The reason for this policy was stated in Dunn v. Long Beach Land & Water Co., 114 Cal. 605 at page 609 [46 P. 607]: "The rule is that the municipality, through its governing body, has control of the property and general supervision over the ordinary business of the corporation; and there would be utter confusion in such matters if every citizen and taxpayer had the general right to control the judgment of such body, or usurp the office." This policy reason does not apply in the present case. If the city council violated the California Constitution, article XV, section 2 or Government Code sections 39900-39938, as alleged, such action would be an ultra vires act. [2] Declaratory relief is a proper remedy to determine the constitutionality of a statute. (Lord v. Garland, 27 Cal. 2d 840 [168 P.2d 5].) An action for declaratory relief is also proper for determining rights under a statute declaring public policy and an alleged violation thereof. (Montalvo v. Zamora, 7 Cal. App. 3d 69 [86 Cal. Rptr. 401].) [1b] Therefore, this action properly requested declaratory relief.

Secondly, an actual controversy existed between appellants and the City. An actual controversy is "one which admits of definitive and conclusive relief by judgment within the field of judicial administration, as distinguished from an advisory opinion upon a particular or hypothetical state of facts. The judgment must decree, not suggest, what the [49 Cal. App. 3d 256] parties may or may not do." (Selby Realty Co. v. City of San Buenaventura, 10 Cal. 3d 110 at p. 117 [109 Cal. Rptr. 799, 514 P.2d 111].

Appellants argue in their briefs that the City has already sold the land to a private developer, who has built structures on the land. They claim this action interferes with their rights. It has been held that "a street may not be vacated for exclusive private use" (Constantine v. City of Sunnyvale, 91 Cal. App. 2d 278 [204 P.2d 922].) Also "a city may not 'barter' away its streets." (People v. City of San Rafael, 95 Cal. App. 733 [273 P. 138].)

[3] Appellants' second contention is that the facts are sufficient to constitute a cause of action. If they prove the facts alleged in the complaint, they will apparently have shown a violation of California Constitution, article XV, section 2 fn. 5 and Government Code section 39933. fn. 6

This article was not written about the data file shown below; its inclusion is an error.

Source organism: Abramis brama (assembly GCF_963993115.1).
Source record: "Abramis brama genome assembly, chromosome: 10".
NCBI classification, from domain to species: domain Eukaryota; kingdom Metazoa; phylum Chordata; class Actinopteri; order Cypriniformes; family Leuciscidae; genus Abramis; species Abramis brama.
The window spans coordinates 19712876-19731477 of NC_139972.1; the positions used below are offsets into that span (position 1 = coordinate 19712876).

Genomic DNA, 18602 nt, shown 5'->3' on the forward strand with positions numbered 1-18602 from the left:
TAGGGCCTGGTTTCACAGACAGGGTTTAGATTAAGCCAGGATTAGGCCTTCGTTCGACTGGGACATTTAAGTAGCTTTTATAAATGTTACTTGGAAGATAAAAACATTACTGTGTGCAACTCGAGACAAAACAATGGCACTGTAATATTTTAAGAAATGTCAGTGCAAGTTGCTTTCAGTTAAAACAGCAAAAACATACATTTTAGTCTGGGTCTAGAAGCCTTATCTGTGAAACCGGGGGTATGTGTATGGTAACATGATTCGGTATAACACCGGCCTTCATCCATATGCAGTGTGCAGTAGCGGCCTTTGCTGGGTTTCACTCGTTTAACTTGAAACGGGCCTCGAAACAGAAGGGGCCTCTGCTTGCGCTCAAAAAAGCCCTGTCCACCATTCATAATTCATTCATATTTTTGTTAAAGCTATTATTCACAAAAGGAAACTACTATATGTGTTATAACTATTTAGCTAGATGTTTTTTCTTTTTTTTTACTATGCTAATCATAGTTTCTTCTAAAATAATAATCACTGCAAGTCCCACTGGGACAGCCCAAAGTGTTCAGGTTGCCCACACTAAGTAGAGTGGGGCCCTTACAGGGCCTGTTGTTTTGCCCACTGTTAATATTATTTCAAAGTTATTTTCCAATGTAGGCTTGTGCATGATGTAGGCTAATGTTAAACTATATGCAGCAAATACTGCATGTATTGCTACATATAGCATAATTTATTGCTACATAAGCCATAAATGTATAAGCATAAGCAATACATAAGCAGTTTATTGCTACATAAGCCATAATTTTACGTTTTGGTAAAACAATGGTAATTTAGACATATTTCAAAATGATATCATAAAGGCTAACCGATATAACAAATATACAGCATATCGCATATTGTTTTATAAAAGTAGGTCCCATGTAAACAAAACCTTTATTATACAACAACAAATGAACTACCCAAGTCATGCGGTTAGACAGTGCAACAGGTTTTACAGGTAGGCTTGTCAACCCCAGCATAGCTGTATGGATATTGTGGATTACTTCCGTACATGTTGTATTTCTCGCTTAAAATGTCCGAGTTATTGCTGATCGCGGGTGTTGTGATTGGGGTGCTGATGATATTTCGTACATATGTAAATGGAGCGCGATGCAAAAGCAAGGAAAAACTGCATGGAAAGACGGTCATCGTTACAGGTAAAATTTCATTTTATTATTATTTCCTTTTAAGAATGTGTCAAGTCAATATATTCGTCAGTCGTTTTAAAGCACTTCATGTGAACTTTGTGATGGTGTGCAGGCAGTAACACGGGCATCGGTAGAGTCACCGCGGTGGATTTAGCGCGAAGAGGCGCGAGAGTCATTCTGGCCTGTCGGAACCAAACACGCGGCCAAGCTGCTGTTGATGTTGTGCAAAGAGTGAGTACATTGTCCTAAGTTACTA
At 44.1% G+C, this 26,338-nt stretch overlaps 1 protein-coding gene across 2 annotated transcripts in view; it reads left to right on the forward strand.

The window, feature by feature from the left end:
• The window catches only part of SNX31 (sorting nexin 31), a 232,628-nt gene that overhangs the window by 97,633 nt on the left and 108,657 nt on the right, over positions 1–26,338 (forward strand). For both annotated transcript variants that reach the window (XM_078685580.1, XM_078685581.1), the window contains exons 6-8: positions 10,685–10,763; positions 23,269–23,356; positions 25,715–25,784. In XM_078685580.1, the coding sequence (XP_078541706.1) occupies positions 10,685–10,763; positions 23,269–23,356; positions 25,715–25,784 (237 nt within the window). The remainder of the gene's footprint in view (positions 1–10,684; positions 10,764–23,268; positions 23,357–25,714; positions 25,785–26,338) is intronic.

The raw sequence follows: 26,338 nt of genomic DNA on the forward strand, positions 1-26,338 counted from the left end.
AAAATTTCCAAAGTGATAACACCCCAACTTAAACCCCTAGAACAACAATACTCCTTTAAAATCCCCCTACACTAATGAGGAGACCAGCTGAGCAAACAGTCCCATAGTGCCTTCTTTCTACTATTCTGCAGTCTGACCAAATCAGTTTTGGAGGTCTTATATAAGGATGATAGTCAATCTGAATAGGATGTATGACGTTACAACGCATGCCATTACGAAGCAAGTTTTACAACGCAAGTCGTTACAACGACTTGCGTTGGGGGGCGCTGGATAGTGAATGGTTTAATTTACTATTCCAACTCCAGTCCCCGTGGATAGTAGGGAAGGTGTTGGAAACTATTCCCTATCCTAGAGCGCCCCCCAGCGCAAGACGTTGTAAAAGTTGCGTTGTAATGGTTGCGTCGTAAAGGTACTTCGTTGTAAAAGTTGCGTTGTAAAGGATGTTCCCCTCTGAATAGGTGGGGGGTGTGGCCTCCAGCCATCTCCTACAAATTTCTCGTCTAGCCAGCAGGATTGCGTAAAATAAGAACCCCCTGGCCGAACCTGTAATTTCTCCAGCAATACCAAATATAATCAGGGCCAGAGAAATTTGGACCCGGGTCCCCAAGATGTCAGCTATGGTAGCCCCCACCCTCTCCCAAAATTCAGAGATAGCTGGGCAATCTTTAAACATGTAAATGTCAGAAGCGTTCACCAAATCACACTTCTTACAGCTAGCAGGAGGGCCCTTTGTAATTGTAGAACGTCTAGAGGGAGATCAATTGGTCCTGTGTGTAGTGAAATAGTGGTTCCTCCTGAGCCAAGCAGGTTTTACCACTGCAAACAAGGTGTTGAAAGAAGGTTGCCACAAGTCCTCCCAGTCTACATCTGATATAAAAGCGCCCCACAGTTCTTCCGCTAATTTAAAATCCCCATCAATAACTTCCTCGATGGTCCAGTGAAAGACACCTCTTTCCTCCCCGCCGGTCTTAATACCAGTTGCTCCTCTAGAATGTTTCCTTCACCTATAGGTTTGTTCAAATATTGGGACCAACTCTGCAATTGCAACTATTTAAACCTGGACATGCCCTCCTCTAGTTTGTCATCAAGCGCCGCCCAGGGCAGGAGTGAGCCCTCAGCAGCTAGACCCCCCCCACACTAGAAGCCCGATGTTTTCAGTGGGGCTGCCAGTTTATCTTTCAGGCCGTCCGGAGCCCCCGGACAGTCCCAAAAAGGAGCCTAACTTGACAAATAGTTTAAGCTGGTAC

The state holds tidelands in trust for the public for navigation, fishery and commerce. (People v. California Fish Co., 166 Cal. 576 [138 P. 79]; People v. Southern Pacific Railroad Co., 166 Cal. 614 [138 P. 94].) In Gion v. City of Santa Cruz, 2 Cal. 3d 29 [84 Cal. Rptr. 162, 465 P.2d 50], the court relied on the theory of implied dedication to uphold the public's use of a beach and an improved dirt road leading to the beach. The court also held that under such an easement, the city did not have the right to build permanent structures on the land. However, the court declared that courts should encourage public use of shoreline areas whenever consistent with the federal Constitution. The strong public policy favoring public access to the coast is indicated by many legislative enactments. fn. 7 [49 Cal. App. 3d 257]

In the present case, the plaintiffs allege that there is a substantial restriction on public access to the beaches because of the vacation of streets and erected improvements.

Unquestionably, as City contends, the opening, improving, maintenance and vacating of municipal streets within a municipality is a municipal affair (34 Cal.Jur.2d 754, Municipal Corporations, § 175) and it is certainly a governmental function which is vested in the legislative or executive branch of government, not in the judicial branch. (Silver v. City of Los Angeles, 57 Cal. 2d 39, 42 [17 Cal. Rptr. 379, 366 P.2d 651].)

However, it has been held that the municipal power to vacate a municipal street does not include the power to vacate a municipal street when to do so interferes with the operation of a railroad because the operation of a railroad is a "matter of general state concern." (Civic Center Assn. v. Railroad Comm., 175 Cal. 441, 450 [166 P. 351]; see also Constantine v. City of Sunnyvale, supra, 91 Cal. App. 2d 278, 283.) We think the same reasoning applies to the right of public access to tidelands and navigable waters which is a "matter of general state concern." [4] We see no escape from the conclusion that a municipality's admitted power to vacate a municipal street does not include the power to destroy the right of public access to tidelands or navigable waters.